C360 Technologies, Maker of Immersive Panoramic Cameras, Gets Funding From Cosm, Blue Tree Allied Angels
Immersive streaming startup C360 Technologies, which is headquartered near Pittsburgh, added investment from Cosm, an experiential media company, and Blue Tree Allied Angels, an investor network in Western Pennsylvania.
C360 carries live, high-fidelity video in 360 degrees. Its cameras have, at times, been used in conjunction with SkyCam and pylon cameras in ESPN and Fox Sports broadcasts, and the company also has working relationships with CBS Sports, TNT, NASCAR, NFL, NHL, UFC, Google and Intel. Former Intel executive—and former NBA player—Howard Wright became C360’s CEO in Nov. 2020.
The company’s footage has aired in Super Bowls, the Olympics, MLB All-Star Games, the college football national championship and Daytona 500, among other events. Fans can select their own viewpoint through C360-developed apps. Its streams work in augmented, virtual and mixed reality formats.
C360 won a SeventySix Capital pitch competition in Nov. 2019 and is now a portfolio company of the Philadelphia venture firm. Boeing made an investment through its HorizonX Ventures fund back in 2017.
Motion Capture Expert Phil Cheetham Becomes Sportsbox AI’s Chief Scientific Officer
Renowned biomechanist and motion capture specialist Phil Cheetham has joined startup Sportsbox AI as chief scientific officer. Sportsbox AI assess a golfer’s movements and swing using only a single smartphone camera. Cheetham had been advising the startup, but now joins full-time.
Since 2010, Cheetham had worked at the U.S. Olympic and Paralympic Committee, most recently as its director of sport technology and innovation. He remains a biomechanics advisory board member for the Titleist Performance Institute. An Olympic gymnast for Australia who competed at the 1976 Summer Games, Cheetham later earned a Ph.D. in biomechanics from Arizona State and is a developer of several 3D motion capture systems, including one during a prior stint at the USOPC in the early 1980s.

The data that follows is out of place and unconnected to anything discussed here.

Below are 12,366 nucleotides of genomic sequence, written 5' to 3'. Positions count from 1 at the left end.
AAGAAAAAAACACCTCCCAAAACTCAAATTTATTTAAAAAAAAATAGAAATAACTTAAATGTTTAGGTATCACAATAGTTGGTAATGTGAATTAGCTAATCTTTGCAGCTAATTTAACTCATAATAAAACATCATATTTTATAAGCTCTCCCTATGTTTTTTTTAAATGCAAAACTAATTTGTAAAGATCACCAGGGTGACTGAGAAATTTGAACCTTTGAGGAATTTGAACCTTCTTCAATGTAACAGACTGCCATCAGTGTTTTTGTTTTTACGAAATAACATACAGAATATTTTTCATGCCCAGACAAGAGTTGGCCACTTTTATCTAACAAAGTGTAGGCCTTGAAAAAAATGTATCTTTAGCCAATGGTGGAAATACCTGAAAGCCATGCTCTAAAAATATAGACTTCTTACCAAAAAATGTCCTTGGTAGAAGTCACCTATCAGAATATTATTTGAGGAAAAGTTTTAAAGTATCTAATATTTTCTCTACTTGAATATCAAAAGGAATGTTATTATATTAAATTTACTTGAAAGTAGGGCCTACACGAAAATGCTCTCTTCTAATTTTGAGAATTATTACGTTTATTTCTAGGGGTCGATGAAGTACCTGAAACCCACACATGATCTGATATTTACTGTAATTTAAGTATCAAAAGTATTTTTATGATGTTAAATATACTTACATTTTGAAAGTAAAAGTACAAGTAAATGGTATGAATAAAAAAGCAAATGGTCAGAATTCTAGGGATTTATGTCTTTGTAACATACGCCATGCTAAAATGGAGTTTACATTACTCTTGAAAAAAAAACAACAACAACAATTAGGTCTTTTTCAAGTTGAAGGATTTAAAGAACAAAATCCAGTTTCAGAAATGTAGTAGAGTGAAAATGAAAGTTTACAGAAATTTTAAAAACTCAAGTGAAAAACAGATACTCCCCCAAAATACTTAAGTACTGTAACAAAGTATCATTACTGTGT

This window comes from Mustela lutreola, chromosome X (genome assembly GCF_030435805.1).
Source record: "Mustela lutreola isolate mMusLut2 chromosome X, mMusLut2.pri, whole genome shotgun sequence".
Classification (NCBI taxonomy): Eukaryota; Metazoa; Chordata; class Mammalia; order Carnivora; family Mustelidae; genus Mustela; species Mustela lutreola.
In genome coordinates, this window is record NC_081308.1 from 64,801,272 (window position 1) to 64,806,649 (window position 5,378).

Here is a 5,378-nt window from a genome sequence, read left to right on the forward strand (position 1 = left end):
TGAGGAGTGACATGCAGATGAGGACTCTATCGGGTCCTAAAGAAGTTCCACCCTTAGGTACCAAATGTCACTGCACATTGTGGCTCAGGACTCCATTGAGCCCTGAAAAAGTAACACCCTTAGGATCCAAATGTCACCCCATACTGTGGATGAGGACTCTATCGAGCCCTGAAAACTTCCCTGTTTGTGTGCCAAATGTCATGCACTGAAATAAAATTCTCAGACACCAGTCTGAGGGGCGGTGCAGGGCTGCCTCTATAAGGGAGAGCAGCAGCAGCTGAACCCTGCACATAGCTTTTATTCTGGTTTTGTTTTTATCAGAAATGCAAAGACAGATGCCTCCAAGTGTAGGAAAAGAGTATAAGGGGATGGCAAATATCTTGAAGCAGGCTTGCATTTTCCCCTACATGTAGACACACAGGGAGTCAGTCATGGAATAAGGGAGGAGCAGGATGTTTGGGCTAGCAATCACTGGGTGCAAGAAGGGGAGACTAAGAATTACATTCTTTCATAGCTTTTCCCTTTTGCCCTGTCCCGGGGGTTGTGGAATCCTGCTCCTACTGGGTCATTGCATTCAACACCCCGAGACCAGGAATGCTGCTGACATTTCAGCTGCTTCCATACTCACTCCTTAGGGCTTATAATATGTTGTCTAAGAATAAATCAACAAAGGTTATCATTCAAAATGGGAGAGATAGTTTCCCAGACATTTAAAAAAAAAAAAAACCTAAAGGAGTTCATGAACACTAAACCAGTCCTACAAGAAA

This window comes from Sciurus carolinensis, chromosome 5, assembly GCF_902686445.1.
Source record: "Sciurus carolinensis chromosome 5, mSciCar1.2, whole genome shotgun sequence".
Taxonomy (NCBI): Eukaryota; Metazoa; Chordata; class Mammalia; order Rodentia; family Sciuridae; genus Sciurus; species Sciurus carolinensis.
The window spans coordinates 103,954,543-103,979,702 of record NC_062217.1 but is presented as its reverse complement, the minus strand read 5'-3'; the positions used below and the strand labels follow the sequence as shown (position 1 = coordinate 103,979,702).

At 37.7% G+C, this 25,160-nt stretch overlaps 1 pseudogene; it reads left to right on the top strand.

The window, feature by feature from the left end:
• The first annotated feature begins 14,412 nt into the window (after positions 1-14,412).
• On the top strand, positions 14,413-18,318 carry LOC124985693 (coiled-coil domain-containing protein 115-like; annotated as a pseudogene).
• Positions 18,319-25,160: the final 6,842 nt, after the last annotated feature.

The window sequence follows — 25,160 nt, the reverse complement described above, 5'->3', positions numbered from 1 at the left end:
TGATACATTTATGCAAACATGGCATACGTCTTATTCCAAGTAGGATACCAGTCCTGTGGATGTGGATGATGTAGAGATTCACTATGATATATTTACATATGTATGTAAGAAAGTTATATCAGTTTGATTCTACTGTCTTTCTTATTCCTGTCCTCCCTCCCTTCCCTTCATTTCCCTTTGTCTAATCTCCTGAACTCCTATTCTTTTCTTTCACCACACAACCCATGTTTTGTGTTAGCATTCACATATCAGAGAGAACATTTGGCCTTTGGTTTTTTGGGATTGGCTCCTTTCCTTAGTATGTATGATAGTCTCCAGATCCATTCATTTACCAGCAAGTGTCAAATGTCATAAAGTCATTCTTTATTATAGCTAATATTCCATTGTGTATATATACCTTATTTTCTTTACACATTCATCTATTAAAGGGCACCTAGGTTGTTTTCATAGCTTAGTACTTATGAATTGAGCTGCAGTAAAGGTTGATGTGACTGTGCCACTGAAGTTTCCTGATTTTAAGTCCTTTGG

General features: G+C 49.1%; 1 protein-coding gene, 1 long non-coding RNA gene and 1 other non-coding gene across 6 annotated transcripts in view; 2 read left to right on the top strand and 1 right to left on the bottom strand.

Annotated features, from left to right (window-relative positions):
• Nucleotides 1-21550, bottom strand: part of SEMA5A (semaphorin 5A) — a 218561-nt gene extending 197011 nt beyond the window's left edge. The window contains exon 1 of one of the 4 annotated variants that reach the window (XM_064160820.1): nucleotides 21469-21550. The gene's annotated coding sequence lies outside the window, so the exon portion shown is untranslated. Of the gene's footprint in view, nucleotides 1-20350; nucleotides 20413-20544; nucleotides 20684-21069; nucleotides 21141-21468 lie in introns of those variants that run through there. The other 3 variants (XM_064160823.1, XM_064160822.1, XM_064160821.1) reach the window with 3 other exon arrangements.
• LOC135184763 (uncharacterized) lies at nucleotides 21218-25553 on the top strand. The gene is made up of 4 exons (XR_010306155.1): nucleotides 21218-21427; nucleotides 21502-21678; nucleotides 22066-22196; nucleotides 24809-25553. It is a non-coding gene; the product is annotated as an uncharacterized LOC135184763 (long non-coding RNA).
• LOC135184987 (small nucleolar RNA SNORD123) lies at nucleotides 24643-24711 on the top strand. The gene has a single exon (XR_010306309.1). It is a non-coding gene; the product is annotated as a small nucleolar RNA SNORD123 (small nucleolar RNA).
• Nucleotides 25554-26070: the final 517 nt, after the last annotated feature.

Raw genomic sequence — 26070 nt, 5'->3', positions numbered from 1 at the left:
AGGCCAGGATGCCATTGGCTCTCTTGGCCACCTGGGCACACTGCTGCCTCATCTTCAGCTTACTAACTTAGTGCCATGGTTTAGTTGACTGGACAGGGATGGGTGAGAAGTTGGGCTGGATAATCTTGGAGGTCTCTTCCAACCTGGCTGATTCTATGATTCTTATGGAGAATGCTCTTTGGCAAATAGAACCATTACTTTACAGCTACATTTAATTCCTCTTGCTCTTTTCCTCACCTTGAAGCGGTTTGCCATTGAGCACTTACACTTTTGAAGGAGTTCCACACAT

Sportsbox AI launched a coaching product in October and has plans for a consumer version. Famed golf instructors David Leadbetter, Sean Foley, Mike Adams and Terry Rowles are all advisors and/or investors. The company is run by CEO Jeehae Lee, a former LPGA Tour golfer who subsequently received an MBA from Wharton.
NFL Awards AI for Head Impact Detection, New Innovation IDs Injury 83 Times Faster Than a Human Can
The NFL and Amazon Web Services awarded $100,000 to data scientists who took part in the computer vision competition to develop algorithms for automatic identification of players involved in on-field helmet impacts.
Previously, the NFL undertook a manual process of reviewing postgame video frame-by-frame to record 150 different variables for all major injuries. The league uses that data to inform rule changes, spur innovation in protective equipment and influence coaching and training strategies. This was the second phase of the competition, building on a previous contest to crowdsource methods of detecting helmet impacts.